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Heathrow’s Supreme Court win is a long-term opportunity for the government

The unanimous judgment will allow the firm behind Heathrow Airport to seek planning permission for a third runway

The unanimous judgment will allow the firm behind Heathrow Airport to seek planning permission for a third runway. Alistair Baldwin suggests that this is an opportunity for the government to rethink its transport strategy

The Supreme Court has overturned the Court of Appeal’s controversial ruling from February that the government’s Airports National Policy Statement (ANPS) in favour of Heathrow expansion was unlawful. It found that then secretary of state for transport Chris Grayling had adequately taken into account the Paris Agreement on climate change and had given weight to its obligations to the extent that they were covered by the existing Climate Change Act 2008. The court gave weight to the fact that he had followed the advice of the independent Climate Change Committee (CCC).

This does not mean that construction will definitely go ahead. It allows Heathrow to press on with its expansion plan and seek permission for a development consent order. This will be a lengthy process, including public examination by the Planning Inspectorate and ultimately a decision by the secretary of state for transport. Legal debates over Heathrow’s third runway will not be over anytime soon, as environmental groups have already expressed plans to contest every stage of this application. [1]

But while the court’s decision makes it harder for Boris Johnson to fudge his position on Heathrow, it also gives him the chance to reset his transport policy to align with his government’s commitments on net zero.

Heathrow’s Supreme Court success causes a political problem for the prime minister

While David Cameron’s government had accepted the case for an expansion of Heathrow in 2015, Johnson has been a long-term opponent of the scheme. He famously stated that he would “lie down in front of those bulldozers and stop the construction”. [2]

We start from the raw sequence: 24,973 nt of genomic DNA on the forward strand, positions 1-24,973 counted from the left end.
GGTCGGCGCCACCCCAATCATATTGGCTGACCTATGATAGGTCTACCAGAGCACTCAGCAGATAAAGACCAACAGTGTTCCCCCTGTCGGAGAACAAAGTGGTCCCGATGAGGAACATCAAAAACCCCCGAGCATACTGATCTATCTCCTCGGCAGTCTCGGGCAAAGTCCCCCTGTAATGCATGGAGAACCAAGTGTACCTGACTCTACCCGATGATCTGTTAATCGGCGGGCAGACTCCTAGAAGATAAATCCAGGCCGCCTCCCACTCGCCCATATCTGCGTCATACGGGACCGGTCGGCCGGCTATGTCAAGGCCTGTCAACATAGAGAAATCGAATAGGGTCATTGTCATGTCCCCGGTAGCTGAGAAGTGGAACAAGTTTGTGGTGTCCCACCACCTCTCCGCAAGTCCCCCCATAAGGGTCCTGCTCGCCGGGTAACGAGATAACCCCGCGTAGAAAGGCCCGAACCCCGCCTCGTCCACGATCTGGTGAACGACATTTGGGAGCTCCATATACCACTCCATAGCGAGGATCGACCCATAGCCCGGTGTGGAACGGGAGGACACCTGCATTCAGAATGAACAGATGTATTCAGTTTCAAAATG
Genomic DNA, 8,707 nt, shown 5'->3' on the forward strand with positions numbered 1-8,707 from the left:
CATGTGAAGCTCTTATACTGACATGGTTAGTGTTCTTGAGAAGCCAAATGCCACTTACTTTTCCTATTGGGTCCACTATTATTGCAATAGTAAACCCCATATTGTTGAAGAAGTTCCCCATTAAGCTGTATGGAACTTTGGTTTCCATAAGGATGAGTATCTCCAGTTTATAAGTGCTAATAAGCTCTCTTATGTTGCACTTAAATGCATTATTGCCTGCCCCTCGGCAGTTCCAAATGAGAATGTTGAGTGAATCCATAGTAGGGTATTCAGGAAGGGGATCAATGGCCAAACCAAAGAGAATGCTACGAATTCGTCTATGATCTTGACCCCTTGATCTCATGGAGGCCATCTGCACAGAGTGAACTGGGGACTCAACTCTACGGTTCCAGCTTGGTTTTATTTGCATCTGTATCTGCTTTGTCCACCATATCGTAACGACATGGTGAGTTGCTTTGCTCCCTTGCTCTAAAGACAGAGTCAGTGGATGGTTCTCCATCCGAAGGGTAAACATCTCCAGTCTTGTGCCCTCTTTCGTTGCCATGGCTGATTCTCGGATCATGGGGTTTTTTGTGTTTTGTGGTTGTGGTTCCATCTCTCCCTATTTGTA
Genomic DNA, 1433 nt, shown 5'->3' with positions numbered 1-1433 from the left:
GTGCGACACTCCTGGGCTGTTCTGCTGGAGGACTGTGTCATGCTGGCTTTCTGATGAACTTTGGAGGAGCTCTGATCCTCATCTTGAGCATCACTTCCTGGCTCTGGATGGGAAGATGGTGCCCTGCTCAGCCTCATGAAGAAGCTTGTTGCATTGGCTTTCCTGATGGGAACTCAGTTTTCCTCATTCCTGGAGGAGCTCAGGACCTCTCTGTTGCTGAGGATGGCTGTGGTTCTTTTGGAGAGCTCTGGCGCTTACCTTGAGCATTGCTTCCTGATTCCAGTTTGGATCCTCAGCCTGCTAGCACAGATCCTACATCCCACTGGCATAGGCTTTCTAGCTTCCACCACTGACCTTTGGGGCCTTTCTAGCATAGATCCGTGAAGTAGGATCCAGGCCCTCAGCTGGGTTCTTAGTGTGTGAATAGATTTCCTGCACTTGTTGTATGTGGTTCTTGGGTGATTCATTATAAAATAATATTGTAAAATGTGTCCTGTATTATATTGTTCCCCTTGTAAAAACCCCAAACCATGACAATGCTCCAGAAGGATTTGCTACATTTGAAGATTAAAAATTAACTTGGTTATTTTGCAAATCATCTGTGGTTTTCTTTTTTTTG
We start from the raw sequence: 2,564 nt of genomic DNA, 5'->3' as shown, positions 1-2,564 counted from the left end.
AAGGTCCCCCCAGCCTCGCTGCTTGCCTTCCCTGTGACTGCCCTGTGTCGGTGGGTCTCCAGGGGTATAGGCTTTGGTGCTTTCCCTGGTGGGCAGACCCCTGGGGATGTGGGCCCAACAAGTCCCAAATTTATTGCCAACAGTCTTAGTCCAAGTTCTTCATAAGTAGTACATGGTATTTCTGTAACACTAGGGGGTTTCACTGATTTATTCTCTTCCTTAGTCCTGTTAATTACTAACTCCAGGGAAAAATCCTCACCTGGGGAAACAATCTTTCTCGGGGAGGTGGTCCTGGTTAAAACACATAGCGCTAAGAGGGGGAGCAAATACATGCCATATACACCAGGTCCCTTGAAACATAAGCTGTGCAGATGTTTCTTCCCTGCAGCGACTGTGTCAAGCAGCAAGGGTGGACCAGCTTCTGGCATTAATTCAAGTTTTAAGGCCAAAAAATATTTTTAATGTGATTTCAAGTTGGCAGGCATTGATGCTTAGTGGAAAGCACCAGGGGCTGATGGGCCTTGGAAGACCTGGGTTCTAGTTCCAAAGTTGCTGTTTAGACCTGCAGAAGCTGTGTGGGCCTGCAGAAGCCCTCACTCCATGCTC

There are no signs of  the prime minister getting muddy any time soon, but Johnson’s government did not join the challenge against the Court of Appeal verdict. The Conservative party remains divided on the scheme. London mayoral candidate Shaun Bailey has been a vocal opponent of the third runway, celebrating with campaigners in February. [4] With London elections scheduled for May 2021, the party risk alienating voters, Tory MPs in the capital and their mayoral candidate by tying themselves to the Heathrow expansion.

The government’s transport and climate change objectives are in conflict

Beyond the short-term politics the government’s biggest headache will be on what this verdict means for its net zero climate change commitments. The government has set out to be an international climate leader and is hosting the COP26 conference next year in Glasgow. Directly supporting airport expansion in advance of this would send out all the wrong signals.

The UK is set to miss its 4th and 5th carbon budgets covering the period up to 2032 and transport has now overtaken energy supply to be the single largest emitting sector of the economy. [4] The Climate Change Committee thinks that aviation may be the largest emitting sector in 2050. [5]

However, while it presents long term challenges it is entirely possible that decisions on Heathrow will not need to be made in advance of the COP in late 2021. Covid has meant that the number of passengers using Heathrow in 2020 is down more than 70% [6], so there is currently plenty of spare capacity. In May, Heathrow’s chief executive said that third runway construction could be delayed by five years or more, not opening until 2030 at the earliest.

But the decision will still eventually need to be made. Carbon budgets after 2030 will be even tighter. The CCC assumes that expansions in airport capacity are balanced out by reductions elsewhere [7], but the government will be wary of reducing capacity at regional airports given its promise to ‘level up’ outside London.

The government must embed Net Zero in its transport strategy

The IfG has argued that tackling climate change needs to be central to the government’s purpose, and built in to all its decisions. That is not yet happening. The government is pursuing many policies that are at odds with its net zero ambitions, for example on Drax power station, where the Planning Inspectorate had recommended refusal on climate grounds [8] and in the Road Investment Strategy.

And transport policy is fast becoming a particular problem. The UK’s National Policy Statements on transport pre-date this government's statements on climate change, and the government looks like it might be forced into court to defend its road strategy in advance of the COP.

The temptation will be for the government to kick any Heathrow decisions into the long grass. It should instead take the opportunity to rethink its overall transport strategy to be compatible with net zero, and match the level of ambition it is showing on ending the sale of petrol and diesel cars across other modes of transport.

This piece was co-written with Kelly Shuttleworth.


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